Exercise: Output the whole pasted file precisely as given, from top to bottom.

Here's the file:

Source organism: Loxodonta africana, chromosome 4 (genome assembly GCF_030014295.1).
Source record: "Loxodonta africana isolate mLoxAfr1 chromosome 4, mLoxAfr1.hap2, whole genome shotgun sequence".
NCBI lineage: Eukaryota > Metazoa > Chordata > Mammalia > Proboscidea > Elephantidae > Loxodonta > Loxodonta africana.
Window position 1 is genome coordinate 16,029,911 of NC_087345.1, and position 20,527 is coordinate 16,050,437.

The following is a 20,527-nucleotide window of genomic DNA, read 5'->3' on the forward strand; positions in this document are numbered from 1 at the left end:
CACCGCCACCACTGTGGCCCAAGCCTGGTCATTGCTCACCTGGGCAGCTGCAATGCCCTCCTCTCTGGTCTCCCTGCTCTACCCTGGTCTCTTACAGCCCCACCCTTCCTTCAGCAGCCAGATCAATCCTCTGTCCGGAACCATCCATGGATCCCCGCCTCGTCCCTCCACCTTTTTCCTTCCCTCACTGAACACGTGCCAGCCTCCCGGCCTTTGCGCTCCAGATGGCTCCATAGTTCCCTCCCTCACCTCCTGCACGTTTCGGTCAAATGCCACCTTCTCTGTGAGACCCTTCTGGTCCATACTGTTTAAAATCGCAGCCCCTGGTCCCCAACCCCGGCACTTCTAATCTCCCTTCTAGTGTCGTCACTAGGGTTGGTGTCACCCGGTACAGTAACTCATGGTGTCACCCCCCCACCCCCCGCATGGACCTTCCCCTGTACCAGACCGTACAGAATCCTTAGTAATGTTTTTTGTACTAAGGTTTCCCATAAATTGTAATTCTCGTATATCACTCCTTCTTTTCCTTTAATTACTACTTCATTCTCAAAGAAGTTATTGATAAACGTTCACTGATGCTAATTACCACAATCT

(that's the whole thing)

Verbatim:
Source organism: Loxodonta africana, chromosome 4 (genome assembly GCF_030014295.1).
Source record: "Loxodonta africana isolate mLoxAfr1 chromosome 4, mLoxAfr1.hap2, whole genome shotgun sequence".
NCBI lineage: Eukaryota > Metazoa > Chordata > Mammalia > Proboscidea > Elephantidae > Loxodonta > Loxodonta africana.
Window position 1 is genome coordinate 16,029,911 of NC_087345.1, and position 20,527 is coordinate 16,050,437.

The following is a 20,527-nucleotide window of genomic DNA, read 5'->3' on the forward strand; positions in this document are numbered from 1 at the left end:
CACCGCCACCACTGTGGCCCAAGCCTGGTCATTGCTCACCTGGGCAGCTGCAATGCCCTCCTCTCTGGTCTCCCTGCTCTACCCTGGTCTCTTACAGCCCCACCCTTCCTTCAGCAGCCAGATCAATCCTCTGTCCGGAACCATCCATGGATCCCCGCCTCGTCCCTCCACCTTTTTCCTTCCCTCACTGAACACGTGCCAGCCTCCCGGCCTTTGCGCTCCAGATGGCTCCATAGTTCCCTCCCTCACCTCCTGCACGTTTCGGTCAAATGCCACCTTCTCTGTGAGACCCTTCTGGTCCATACTGTTTAAAATCGCAGCCCCTGGTCCCCAACCCCGGCACTTCTAATCTCCCTTCTAGTGTCGTCACTAGGGTTGGTGTCACCCGGTACAGTAACTCATGGTGTCACCCCCCCACCCCCCGCATGGACCTTCCCCTGTACCAGACCGTACAGAATCCTTAGTAATGTTTTTTGTACTAAGGTTTCCCATAAATTGTAATTCTCGTATATCACTCCTTCTTTTCCTTTAATTACTACTTCATTCTCAAAGAAGTTATTGATAAACGTTCACTGATGCTAATTACCACAATCT